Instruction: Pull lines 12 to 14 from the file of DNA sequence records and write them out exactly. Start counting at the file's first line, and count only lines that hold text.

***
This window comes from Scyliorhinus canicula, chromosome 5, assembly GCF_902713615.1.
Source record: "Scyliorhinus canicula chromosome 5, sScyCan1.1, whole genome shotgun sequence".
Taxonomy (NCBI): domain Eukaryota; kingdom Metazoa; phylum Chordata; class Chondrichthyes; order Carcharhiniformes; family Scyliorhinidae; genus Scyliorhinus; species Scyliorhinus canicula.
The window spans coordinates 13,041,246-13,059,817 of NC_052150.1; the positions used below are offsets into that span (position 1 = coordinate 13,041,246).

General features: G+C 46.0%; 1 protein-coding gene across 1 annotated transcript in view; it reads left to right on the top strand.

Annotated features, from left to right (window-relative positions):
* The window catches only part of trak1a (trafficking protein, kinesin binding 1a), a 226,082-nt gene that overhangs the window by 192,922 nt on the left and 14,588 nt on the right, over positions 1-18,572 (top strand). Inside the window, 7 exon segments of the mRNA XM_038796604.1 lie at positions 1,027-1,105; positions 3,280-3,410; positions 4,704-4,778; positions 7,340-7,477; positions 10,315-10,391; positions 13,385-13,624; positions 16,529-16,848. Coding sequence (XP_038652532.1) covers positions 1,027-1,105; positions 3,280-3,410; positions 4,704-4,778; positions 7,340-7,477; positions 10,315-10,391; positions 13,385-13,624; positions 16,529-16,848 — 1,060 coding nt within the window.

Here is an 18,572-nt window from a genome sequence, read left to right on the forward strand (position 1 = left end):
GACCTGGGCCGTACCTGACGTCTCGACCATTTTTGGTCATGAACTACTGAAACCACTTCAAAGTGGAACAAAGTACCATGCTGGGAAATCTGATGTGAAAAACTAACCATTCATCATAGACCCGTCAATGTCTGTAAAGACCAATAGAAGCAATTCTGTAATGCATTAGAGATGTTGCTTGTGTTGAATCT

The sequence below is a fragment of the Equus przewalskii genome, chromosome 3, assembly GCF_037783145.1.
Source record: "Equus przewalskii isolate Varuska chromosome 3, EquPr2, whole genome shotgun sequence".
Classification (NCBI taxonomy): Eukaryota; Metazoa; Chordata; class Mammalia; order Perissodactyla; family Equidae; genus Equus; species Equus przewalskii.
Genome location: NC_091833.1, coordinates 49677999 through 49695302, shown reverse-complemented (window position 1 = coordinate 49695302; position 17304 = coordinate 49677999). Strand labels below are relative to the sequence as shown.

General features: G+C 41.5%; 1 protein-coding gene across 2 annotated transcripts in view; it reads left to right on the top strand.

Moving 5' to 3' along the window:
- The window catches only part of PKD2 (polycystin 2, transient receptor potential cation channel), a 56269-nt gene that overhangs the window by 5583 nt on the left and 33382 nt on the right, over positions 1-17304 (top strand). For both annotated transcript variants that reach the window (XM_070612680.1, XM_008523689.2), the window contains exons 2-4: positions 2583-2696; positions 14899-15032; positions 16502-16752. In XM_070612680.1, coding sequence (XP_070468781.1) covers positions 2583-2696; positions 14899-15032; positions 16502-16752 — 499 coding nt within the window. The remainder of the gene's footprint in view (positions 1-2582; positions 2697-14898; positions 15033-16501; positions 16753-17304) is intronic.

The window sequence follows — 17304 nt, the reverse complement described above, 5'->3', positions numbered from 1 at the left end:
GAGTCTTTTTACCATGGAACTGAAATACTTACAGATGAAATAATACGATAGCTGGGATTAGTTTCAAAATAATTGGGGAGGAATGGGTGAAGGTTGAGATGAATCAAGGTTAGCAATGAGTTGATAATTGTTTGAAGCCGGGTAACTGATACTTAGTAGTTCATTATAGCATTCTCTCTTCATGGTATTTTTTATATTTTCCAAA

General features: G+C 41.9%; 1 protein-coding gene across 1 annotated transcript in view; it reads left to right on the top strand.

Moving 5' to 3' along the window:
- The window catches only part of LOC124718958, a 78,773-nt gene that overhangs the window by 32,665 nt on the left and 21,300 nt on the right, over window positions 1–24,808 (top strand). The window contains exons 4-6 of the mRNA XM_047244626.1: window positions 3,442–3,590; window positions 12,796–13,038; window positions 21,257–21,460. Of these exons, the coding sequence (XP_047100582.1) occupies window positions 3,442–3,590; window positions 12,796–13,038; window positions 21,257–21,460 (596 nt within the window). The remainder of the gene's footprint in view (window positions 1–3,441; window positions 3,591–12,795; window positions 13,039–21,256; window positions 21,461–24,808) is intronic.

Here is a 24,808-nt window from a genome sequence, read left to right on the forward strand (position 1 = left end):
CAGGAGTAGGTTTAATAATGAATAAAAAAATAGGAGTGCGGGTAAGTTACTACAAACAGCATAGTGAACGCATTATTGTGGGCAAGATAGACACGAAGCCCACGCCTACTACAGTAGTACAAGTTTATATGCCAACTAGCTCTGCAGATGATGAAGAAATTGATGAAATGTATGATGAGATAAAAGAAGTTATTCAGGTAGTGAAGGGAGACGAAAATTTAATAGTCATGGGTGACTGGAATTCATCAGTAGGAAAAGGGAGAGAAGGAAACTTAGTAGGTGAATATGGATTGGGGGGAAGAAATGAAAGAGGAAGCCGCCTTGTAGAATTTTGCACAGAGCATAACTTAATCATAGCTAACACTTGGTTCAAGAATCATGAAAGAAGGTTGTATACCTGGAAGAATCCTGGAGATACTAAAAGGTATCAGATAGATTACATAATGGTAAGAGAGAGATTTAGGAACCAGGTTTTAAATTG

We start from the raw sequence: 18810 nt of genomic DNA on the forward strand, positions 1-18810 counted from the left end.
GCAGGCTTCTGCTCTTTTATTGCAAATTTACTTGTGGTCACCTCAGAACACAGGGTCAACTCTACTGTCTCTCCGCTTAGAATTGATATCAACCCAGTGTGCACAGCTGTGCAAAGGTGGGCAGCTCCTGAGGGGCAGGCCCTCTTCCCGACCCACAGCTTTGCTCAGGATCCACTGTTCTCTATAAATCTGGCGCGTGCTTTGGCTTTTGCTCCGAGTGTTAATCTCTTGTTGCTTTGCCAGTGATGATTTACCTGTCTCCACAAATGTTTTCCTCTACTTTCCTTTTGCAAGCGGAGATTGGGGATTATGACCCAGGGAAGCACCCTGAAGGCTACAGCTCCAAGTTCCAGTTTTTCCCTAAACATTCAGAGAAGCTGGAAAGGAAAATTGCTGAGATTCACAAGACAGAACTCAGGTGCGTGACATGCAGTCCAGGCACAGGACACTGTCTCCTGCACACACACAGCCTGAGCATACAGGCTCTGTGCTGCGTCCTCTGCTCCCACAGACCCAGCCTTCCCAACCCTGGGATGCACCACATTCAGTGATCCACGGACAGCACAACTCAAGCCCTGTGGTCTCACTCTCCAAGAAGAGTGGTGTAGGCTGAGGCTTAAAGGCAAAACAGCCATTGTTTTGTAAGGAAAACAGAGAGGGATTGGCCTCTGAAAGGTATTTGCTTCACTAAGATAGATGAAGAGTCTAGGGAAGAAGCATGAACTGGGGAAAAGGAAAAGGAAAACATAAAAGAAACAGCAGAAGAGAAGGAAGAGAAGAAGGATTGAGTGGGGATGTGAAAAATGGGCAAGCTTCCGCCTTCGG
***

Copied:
Classification (NCBI taxonomy): Eukaryota; Metazoa; Chordata; class Mammalia; order Perissodactyla; family Equidae; genus Equus; species Equus przewalskii.
Genome location: NC_091833.1, coordinates 49677999 through 49695302, shown reverse-complemented (window position 1 = coordinate 49695302; position 17304 = coordinate 49677999). Strand labels below are relative to the sequence as shown.

General features: G+C 41.5%; 1 protein-coding gene across 2 annotated transcripts in view; it reads left to right on the top strand.